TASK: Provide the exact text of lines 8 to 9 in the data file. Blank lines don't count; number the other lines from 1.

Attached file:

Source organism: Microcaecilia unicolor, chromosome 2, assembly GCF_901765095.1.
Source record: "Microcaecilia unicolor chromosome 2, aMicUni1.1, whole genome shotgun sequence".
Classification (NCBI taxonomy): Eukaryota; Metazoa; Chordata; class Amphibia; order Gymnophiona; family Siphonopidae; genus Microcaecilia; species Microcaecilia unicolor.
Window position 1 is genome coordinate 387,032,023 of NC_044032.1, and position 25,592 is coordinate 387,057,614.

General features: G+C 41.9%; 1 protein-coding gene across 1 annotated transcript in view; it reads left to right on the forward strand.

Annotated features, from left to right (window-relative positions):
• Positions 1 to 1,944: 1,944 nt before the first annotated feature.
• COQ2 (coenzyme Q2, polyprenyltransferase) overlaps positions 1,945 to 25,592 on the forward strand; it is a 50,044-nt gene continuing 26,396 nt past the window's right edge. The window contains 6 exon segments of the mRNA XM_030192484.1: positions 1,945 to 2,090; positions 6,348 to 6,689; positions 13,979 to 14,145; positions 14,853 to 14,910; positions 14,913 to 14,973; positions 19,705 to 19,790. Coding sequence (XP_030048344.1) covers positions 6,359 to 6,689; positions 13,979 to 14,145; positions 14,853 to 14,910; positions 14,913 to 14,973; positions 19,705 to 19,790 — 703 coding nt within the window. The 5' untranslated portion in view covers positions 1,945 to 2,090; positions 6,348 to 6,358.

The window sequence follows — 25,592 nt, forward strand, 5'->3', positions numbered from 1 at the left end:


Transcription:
• COQ2 (coenzyme Q2, polyprenyltransferase) overlaps positions 1,945 to 25,592 on the forward strand; it is a 50,044-nt gene continuing 26,396 nt past the window's right edge. The window contains 6 exon segments of the mRNA XM_030192484.1: positions 1,945 to 2,090; positions 6,348 to 6,689; positions 13,979 to 14,145; positions 14,853 to 14,910; positions 14,913 to 14,973; positions 19,705 to 19,790. Coding sequence (XP_030048344.1) covers positions 6,359 to 6,689; positions 13,979 to 14,145; positions 14,853 to 14,910; positions 14,913 to 14,973; positions 19,705 to 19,790 — 703 coding nt within the window. The 5' untranslated portion in view covers positions 1,945 to 2,090; positions 6,348 to 6,358.

The window sequence follows — 25,592 nt, forward strand, 5'->3', positions numbered from 1 at the left end: